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Studio Visit: A Botanical Artist’s Farmhouse Atelier in the UK

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Studio Visit: A Botanical Artist’s Farmhouse Atelier in the UK

March 2, 2022

It’s the smallest details of natural ephemera that most captures Bath, UK-based artist Lucy Augé. “On bike rides through the Somerset countryside, I pause now and again when something catches my eye: the shape of the brambles or a cluster of birch leaves blowing in the wind,” she says. Then she transports these found clippings and cuttings back to her studio—in an old stone farmhouse—and paints from life.

Julie first stumbled on Augé’s work via Instagram (@lucyauge_art), and we’ve since been enamored of her ethereal, evocative studies of leaves and vines, shadows and light. Augé began her career as an illustrator, but during a time of healing, she turned to nature, painting the flowers in her garden, then venturing further, into the English landscape. Her works are made with sustainability and longevity in mind (all assembled to archival standards, she says, and designed to last for generations). Now, she sells her work worldwide (though without the go-between of a gallery; she prefers to connect more directly with those who follow her work).

Today we’re taking a look inside Augé’s current studio in the Somerset countryside, the perfect site for setting out on walks and then returning, again, to work.

(N.B. Augé is the artist behind the botanical sketches in our forthcoming book, Remodelista in Maine: A Design Lover’s Guide to Inspired, Down-to-Earth Style, available now for pre-order. For more info, head here.)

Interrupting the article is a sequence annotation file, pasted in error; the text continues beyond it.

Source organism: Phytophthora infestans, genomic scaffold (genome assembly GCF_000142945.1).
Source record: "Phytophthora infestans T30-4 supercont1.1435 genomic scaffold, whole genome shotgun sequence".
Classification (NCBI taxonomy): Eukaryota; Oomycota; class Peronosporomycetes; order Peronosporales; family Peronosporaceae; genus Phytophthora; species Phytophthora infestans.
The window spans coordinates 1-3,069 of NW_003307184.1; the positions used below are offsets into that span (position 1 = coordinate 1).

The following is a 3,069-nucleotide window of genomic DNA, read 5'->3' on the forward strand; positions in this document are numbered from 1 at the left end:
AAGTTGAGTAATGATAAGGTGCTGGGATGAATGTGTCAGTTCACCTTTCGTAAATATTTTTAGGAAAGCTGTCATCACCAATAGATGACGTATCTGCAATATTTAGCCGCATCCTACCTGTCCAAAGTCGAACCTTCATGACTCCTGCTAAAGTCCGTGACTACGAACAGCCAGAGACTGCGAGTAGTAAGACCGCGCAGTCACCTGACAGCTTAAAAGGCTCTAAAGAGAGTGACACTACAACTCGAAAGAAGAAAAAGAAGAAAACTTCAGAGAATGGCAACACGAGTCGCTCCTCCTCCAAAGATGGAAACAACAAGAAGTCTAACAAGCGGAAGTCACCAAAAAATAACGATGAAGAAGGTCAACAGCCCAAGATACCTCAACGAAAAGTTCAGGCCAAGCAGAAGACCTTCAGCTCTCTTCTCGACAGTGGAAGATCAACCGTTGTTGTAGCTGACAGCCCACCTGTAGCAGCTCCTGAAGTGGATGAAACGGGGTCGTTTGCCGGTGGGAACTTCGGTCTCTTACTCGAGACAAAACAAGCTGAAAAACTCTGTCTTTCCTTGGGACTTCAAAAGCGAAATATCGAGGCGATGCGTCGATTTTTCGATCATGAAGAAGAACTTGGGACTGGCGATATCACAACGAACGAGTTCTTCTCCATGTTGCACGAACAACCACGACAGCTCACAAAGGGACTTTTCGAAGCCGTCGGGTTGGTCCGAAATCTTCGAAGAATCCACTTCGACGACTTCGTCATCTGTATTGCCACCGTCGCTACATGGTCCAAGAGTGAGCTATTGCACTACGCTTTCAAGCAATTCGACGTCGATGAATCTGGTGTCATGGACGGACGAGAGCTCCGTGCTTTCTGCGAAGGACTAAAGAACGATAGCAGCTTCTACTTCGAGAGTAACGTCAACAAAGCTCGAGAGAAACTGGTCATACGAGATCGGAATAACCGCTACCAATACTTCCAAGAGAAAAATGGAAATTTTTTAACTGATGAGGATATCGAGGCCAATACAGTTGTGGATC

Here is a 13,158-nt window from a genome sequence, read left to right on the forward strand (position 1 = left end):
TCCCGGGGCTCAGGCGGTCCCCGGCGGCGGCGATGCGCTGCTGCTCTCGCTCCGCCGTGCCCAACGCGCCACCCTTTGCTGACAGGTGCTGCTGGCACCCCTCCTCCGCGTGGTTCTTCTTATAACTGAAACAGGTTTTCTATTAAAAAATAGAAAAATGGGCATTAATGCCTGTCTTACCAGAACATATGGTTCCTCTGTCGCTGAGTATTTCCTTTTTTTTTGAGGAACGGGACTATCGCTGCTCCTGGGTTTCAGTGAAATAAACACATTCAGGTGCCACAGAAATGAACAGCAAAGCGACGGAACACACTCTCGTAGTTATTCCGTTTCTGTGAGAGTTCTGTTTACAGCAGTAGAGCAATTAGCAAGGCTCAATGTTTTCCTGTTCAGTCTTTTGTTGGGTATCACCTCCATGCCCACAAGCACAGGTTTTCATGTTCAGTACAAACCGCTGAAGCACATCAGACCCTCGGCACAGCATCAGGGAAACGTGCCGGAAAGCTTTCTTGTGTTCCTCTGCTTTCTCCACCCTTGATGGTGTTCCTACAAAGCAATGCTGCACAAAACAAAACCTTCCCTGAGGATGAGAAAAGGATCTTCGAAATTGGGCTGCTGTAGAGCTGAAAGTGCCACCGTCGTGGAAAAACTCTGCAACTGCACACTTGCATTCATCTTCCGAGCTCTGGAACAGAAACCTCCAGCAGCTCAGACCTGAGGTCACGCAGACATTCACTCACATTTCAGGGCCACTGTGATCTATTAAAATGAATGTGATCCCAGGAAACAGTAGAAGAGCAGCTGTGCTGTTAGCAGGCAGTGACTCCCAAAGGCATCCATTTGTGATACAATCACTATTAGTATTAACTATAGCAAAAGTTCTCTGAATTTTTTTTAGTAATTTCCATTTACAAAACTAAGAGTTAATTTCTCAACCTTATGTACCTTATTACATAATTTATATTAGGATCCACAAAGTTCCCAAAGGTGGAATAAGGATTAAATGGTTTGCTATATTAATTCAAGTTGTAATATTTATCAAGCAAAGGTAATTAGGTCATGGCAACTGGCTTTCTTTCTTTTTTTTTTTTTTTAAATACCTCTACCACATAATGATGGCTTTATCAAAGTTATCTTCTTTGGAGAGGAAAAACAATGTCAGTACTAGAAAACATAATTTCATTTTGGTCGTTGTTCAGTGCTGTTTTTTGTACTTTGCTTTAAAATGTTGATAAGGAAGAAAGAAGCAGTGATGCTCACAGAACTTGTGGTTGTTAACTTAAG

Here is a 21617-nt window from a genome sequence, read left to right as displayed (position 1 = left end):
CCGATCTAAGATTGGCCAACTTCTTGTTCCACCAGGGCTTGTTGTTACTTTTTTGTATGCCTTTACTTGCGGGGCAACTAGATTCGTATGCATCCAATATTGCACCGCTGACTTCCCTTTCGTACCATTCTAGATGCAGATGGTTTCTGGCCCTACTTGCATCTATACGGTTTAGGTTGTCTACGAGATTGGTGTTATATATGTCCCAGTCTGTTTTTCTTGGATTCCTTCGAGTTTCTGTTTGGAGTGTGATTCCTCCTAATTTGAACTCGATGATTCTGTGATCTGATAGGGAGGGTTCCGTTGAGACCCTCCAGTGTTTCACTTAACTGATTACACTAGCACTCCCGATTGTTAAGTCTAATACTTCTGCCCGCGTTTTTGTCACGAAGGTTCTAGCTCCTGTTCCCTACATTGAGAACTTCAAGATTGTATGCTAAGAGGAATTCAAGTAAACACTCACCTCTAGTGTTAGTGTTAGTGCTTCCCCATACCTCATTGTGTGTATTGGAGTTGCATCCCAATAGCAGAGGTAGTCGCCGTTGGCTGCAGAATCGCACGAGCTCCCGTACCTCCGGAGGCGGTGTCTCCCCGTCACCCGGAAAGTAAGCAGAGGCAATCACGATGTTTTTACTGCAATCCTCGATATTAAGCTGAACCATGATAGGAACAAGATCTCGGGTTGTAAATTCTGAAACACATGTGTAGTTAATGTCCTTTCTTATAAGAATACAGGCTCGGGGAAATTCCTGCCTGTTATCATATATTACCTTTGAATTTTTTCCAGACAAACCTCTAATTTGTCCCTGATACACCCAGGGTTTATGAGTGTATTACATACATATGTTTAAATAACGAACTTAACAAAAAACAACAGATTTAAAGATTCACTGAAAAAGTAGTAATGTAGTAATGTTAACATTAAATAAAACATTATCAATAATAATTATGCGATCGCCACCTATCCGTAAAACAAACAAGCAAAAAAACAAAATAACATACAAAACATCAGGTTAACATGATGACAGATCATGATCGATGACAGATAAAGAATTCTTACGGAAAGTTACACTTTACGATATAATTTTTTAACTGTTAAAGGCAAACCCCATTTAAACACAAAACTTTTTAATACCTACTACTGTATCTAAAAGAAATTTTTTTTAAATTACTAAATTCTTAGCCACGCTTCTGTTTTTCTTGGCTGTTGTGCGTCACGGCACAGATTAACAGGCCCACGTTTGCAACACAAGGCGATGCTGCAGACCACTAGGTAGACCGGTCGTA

Photography by Roo Lewis (@roolewis).

&#8\2\20;the studio space is situated in a run down farmhouse that is curre 9
Above: “The studio space is situated in a run-down farmhouse that is currently being renovated by owner Mel Calver (@re_rooting),” says Augé; it’s an interim workspace while Augé searches for a space of her own. “For now, it’s the perfect spot to work as it is so connected to nature, and I have the freedom to walk through the countryside looking for things to paint.”
the farmhouse studio, with its old stone walls, is a fitting place for augé 10
Above: The farmhouse studio, with its old stone walls, is a fitting place for Augé to work. She uses archival materials in her work, “ensuring it’s an heirloom for generations to come,” she says.
a trio of augé&#8\2\17;s black and white etchings on hahnemühle p 11
Above: A trio of Augé’s black and white etchings on Hahnemühle paper, which “resists deterioration for centuries,” Augé says.
&#8\2\20;the studio is always full of cuttings waiting to be painted,&# 12
Above: “The studio is always full of cuttings waiting to be painted,” says Augé. “I paint from life, then distort the original image by cutting it into segments and rearranging the panels into an abstract piece. It becomes an ethereal, intangible capturing of nature’s respiration.”
augé in her studio. 13
Above: Augé in her studio.
Above L: “For my board works, I use Okawara paper composed of kozo fibers, sulphite, and recycled washi yielding, machine-made in a small family-run factory in Kochi, Japan,” says Augé. Above R: “These international papers are sourced from small independent businesses based in the UK.”
augé on a walk through the somerset countryside, armfuls of brambles and b 16
Above: Augé on a walk through the Somerset countryside, armfuls of brambles and branches in tow.

N.B.: Augé sends a new catalogue of work to her mailing list each season; sign up to be notified here.

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